On the second day there was no meeting to plan the fake attack on Hill 110.

The Gunny drifted by when the big Double Trouble CH46 lifted off from resupply, loaded with body bags, the wounded and one Marine who’d served out his time. Actually, he was six days short of the thirteen months but he was called back to be processed out, whatever arcane procedure that might be. When I asked the Gunny about how someone ended up out with us to finish his tour, since most knew that if you lasted six months you got to go to the rear, he shrugged and said it was the luck of the draw. When I stared back at him with one raised eyebrow he relented.

“Pissed somebody off, like you,” he said, squatting down to brew some coffee and to drop off a large unmarked cardboard box. “Start the attack fire with artillery and then cut it back after a few hours,” he instructed. “That’ll give us enough time to take the hill.”

“And then we wait,” I responded. “We wait for orders to move on or for me to be transported to Okinawa for a general court martial.” The Gunny looked up at me, hesitating for a few seconds while stirring the instant coffee mix into his canteen holder. From behind me I heard suppressed laughing. Fusner, nearby, joined in. Pretty soon the Gunny was laughing too. The laughing grew louder. I just sat there looking around in wonder.

“That’s good,” the Gunny said, putting his coffee down to wipe his yes. “That’s really good, Junior, like you’re going to Okinawa?” Things settled down to the way they were after a few minutes.

“What’s so funny?” I finally asked. “You’re not getting out of here to go to Okinawa or anyplace else,” the Gunny said, matter-of-factly. “None of us are. Magnussen got out because he was only here a week. Someone sent him in to kill him. We kept him off the perimeter and well back from point. He made it. We’re not making it.”

“Why him and not the rest of us?” I asked, my tone dark and negative.

“Because you’re the Company commander,” the Gunny replied. “Here, these are for you, and the problems that come with them.” He pushed the box across my tiny moat and onto the edge of my poncho cover. I took the box and pried open the paper sealed top. The box was filled with the distinctive plastic mosquito repellent bottles. According to a white slip glued to the back of the cover there were sixty of them.

“I’ve already got plenty,” I said, my voice questioning.Mosquito Repellant Vietnam War

“There’s something about that stuff you don’t know,” The Gunny said. “If you take half a bottle, put it on your feet and wear clean socks for a day or two, then your feet break out and infection sets in so bad you can’t walk anymore.”

I peered closely at the side of the bottle. The ingredients listed a whole load of chemicals I’d never heard of or seen written anywhere.

“And this has to do with me how?” I asked, although in the back of my mind I was already thinking about pouring half a bottle in each of my socks.

“Got three cases this morning,” the Gunny said. “If we medevac them because they can’t walk then the whole company will be pouring that crap on their feet until they get out too. We can’t medevac them and they can’t function in the field.”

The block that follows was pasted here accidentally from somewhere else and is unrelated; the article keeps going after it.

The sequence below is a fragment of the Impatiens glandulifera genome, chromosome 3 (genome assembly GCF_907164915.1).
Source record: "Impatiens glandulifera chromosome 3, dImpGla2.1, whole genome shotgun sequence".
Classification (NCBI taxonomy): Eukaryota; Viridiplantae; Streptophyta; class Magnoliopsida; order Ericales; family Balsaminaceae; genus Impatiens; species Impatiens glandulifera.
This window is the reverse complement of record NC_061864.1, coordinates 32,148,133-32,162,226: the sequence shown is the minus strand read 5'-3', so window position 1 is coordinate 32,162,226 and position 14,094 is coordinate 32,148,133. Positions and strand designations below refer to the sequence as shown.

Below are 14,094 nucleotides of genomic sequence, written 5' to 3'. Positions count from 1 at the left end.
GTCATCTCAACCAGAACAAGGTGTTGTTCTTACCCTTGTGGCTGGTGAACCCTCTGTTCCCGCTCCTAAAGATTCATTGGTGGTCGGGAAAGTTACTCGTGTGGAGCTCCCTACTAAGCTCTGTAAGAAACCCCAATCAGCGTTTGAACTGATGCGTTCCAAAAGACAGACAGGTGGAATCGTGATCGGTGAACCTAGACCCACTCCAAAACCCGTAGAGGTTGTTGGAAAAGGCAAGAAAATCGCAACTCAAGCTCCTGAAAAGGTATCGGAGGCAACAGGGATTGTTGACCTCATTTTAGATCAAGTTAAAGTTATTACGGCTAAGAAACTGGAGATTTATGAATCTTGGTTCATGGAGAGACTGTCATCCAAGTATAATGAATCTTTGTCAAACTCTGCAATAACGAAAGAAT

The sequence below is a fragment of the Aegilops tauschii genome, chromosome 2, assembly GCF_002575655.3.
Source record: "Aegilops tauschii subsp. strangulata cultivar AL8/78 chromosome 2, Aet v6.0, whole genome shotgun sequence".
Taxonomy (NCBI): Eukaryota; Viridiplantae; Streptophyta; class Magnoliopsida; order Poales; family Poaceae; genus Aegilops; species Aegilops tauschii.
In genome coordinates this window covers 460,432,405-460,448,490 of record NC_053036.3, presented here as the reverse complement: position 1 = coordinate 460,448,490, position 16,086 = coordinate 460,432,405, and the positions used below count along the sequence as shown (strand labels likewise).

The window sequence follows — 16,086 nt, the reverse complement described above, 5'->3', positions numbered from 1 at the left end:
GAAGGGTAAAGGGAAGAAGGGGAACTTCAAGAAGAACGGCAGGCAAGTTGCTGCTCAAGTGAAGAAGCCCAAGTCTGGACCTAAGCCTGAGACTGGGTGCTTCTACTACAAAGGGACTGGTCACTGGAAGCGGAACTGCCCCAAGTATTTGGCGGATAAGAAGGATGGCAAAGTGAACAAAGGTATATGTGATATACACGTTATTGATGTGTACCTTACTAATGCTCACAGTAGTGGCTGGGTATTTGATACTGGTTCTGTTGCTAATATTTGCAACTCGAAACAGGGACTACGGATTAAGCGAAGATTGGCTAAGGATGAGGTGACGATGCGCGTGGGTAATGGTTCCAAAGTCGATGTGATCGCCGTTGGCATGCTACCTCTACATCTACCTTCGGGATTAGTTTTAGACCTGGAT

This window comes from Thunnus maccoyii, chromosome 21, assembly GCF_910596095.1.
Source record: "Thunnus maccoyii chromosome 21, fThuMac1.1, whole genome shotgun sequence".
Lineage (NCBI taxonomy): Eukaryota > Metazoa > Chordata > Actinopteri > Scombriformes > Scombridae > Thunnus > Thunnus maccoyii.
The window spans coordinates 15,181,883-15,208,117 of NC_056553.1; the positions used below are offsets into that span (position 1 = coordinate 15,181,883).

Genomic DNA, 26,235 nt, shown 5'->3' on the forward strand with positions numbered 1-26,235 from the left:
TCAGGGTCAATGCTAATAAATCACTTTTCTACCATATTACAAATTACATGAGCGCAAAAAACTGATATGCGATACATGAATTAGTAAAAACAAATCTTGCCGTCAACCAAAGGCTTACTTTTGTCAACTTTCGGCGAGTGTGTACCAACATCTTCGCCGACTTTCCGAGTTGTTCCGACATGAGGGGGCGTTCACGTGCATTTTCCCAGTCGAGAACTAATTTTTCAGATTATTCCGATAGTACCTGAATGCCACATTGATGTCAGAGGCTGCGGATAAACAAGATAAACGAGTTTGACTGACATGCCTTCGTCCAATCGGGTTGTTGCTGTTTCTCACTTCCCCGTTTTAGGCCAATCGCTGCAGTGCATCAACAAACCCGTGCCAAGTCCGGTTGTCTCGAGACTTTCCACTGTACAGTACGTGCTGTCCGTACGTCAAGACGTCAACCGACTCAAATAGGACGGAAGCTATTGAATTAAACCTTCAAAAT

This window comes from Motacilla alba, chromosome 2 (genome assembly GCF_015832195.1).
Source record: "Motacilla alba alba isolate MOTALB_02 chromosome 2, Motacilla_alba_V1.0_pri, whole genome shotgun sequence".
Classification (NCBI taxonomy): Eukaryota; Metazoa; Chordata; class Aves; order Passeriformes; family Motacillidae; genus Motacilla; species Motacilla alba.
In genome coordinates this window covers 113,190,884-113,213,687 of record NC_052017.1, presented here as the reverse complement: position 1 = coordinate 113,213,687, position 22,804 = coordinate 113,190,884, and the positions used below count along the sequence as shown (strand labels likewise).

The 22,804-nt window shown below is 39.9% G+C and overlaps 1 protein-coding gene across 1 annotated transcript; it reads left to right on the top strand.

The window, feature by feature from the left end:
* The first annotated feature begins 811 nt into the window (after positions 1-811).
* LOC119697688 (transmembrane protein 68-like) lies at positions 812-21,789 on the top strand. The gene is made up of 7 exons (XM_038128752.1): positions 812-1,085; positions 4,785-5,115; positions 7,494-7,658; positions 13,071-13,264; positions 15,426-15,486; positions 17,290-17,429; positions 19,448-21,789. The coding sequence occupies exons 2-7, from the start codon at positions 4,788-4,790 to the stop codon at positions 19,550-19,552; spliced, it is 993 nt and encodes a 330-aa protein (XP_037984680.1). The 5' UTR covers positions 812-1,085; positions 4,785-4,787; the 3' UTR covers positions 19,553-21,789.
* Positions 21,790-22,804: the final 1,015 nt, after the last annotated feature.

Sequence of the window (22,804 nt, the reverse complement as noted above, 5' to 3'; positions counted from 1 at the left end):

“And this has to do with me how?” I repeated, although this time my tone was low and sad.

“You’re the company commander,” the Gunny concluded.

“So,” I said, pausing to catch my breath. “I get to mount the phony attack that I can’t get court martialed for and then handle the problem of three Marines who can’t be taken out of the field but can’t stay in the field either. And the day is just beginning.” By the time I finished, my tone was acidic. The Gunny had also referred to me as “Junior” and I didn’t like that one bit either. I hated him but I couldn’t hate him because he’d saved my life, and was likely to do so again if I was to have any chance of making it. I hated it all. The Marines, the mud, the bugs, the bug spray, the C-Rations, the battalion and even the country that had lied so knowingly and awfully in throwing me away in hell. I felt paralyzed with hate. Too frozen to even speak further.

The Gunny watched me closely, nudging the steaming mud in front of him to put the remains of the composition B explosive out.

“Not quite,” he said so low it was almost a whisper.

“Not quite what,” I forced out.

“Zero,” the Gunny replied. “Lance Corporal Zero. He’s a problem. I can’t fit him anywhere.”

“Fit?” I asked, incredulously. “How can a Lance Corporal be out of place in any Marine company, for Christ’s sake?” I asked, feeling like I was reaching the end of whatever tether I had left. The Gunny didn’t reply, probably gauging the level of my emotion. I was angrier than I’d ever been in my life, it was true, but not with a heated anger. My anger was cold and seething and the more horrible for it. I could not truly express it at all, except by nuance.

“Okay, so tell me,” I began, my voice flat and level. “What color are the Marines with the athlete’s foot problem?”

“Good guess,” the Gunny replied. “All white. Cracker white. The black Marines don’t do the foot thing. They lay down and won’t fight or fire back at night so we can’t put them on perimeter. It’s different.”

“And the corpsmen are all white, am I right there too?” I asked.

“They marked them for medevac but we can’t do it,” the Gunny said, putting his canteen rig back together, and then motioned to someone waiting behind the heavy brush. A big black Marine came forth and walked over to the Gunny and squatted down next to him.